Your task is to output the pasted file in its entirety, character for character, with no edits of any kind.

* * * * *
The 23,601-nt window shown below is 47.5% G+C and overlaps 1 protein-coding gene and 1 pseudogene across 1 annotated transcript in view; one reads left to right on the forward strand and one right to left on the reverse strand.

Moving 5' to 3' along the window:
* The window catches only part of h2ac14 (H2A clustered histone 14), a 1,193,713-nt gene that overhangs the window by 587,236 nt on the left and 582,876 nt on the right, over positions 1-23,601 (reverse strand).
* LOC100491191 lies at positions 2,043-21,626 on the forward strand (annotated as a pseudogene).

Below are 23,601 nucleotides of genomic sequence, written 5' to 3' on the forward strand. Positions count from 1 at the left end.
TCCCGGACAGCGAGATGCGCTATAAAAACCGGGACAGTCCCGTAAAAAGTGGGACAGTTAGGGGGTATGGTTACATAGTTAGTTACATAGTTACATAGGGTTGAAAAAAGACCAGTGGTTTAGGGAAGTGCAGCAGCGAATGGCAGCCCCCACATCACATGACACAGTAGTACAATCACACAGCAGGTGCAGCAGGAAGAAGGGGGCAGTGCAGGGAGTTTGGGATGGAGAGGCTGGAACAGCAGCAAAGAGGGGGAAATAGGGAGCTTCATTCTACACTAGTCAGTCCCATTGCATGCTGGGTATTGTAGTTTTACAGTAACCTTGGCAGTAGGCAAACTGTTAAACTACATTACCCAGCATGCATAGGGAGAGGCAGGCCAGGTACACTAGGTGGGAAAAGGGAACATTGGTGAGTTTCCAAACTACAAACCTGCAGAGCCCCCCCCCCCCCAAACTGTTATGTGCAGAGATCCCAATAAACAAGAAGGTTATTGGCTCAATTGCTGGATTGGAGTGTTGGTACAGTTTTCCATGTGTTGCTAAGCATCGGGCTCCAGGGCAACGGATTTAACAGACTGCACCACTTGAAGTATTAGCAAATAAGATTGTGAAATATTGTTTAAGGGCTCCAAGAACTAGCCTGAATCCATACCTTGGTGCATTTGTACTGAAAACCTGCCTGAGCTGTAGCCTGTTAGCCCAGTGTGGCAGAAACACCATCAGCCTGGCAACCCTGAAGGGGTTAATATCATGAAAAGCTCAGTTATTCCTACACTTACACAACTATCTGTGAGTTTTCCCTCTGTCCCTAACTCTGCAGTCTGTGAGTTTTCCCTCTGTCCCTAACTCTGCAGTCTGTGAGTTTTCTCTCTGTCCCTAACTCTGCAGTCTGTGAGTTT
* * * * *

The 23,601-nt window shown below is 47.5% G+C and overlaps 1 protein-coding gene and 1 pseudogene across 1 annotated transcript in view; one reads left to right on the forward strand and one right to left on the reverse strand.

Moving 5' to 3' along the window:
* The window catches only part of h2ac14 (H2A clustered histone 14), a 1,193,713-nt gene that overhangs the window by 587,236 nt on the left and 582,876 nt on the right, over positions 1-23,601 (reverse strand).
* LOC100491191 lies at positions 2,043-21,626 on the forward strand (annotated as a pseudogene).

Below are 23,601 nucleotides of genomic sequence, written 5' to 3' on the forward strand. Positions count from 1 at the left end.
TCCCGGACAGCGAGATGCGCTATAAAAACCGGGACAGTCCCGTAAAAAGTGGGACAGTTAGGGGGTATGGTTACATAGTTAGTTACATAGTTACATAGGGTTGAAAAAAGACCAGTGGTTTAGGGAAGTGCAGCAGCGAATGGCAGCCCCCACATCACATGACACAGTAGTACAATCACACAGCAGGTGCAGCAGGAAGAAGGGGGCAGTGCAGGGAGTTTGGGATGGAGAGGCTGGAACAGCAGCAAAGAGGGGGAAATAGGGAGCTTCATTCTACACTAGTCAGTCCCATTGCATGCTGGGTATTGTAGTTTTACAGTAACCTTGGCAGTAGGCAAACTGTTAAACTACATTACCCAGCATGCATAGGGAGAGGCAGGCCAGGTACACTAGGTGGGAAAAGGGAACATTGGTGAGTTTCCAAACTACAAACCTGCAGAGCCCCCCCCCCCCCAAACTGTTATGTGCAGAGATCCCAATAAACAAGAAGGTTATTGGCTCAATTGCTGGATTGGAGTGTTGGTACAGTTTTCCATGTGTTGCTAAGCATCGGGCTCCAGGGCAACGGATTTAACAGACTGCACCACTTGAAGTATTAGCAAATAAGATTGTGAAATATTGTTTAAGGGCTCCAAGAACTAGCCTGAATCCATACCTTGGTGCATTTGTACTGAAAACCTGCCTGAGCTGTAGCCTGTTAGCCCAGTGTGGCAGAAACACCATCAGCCTGGCAACCCTGAAGGGGTTAATATCATGAAAAGCTCAGTTATTCCTACACTTACACAACTATCTGTGAGTTTTCCCTCTGTCCCTAACTCTGCAGTCTGTGAGTTTTCCCTCTGTCCCTAACTCTGCAGTCTGTGAGTTTTCTCTCTGTCCCTAACTCTGCAGTCTGTGAGTTT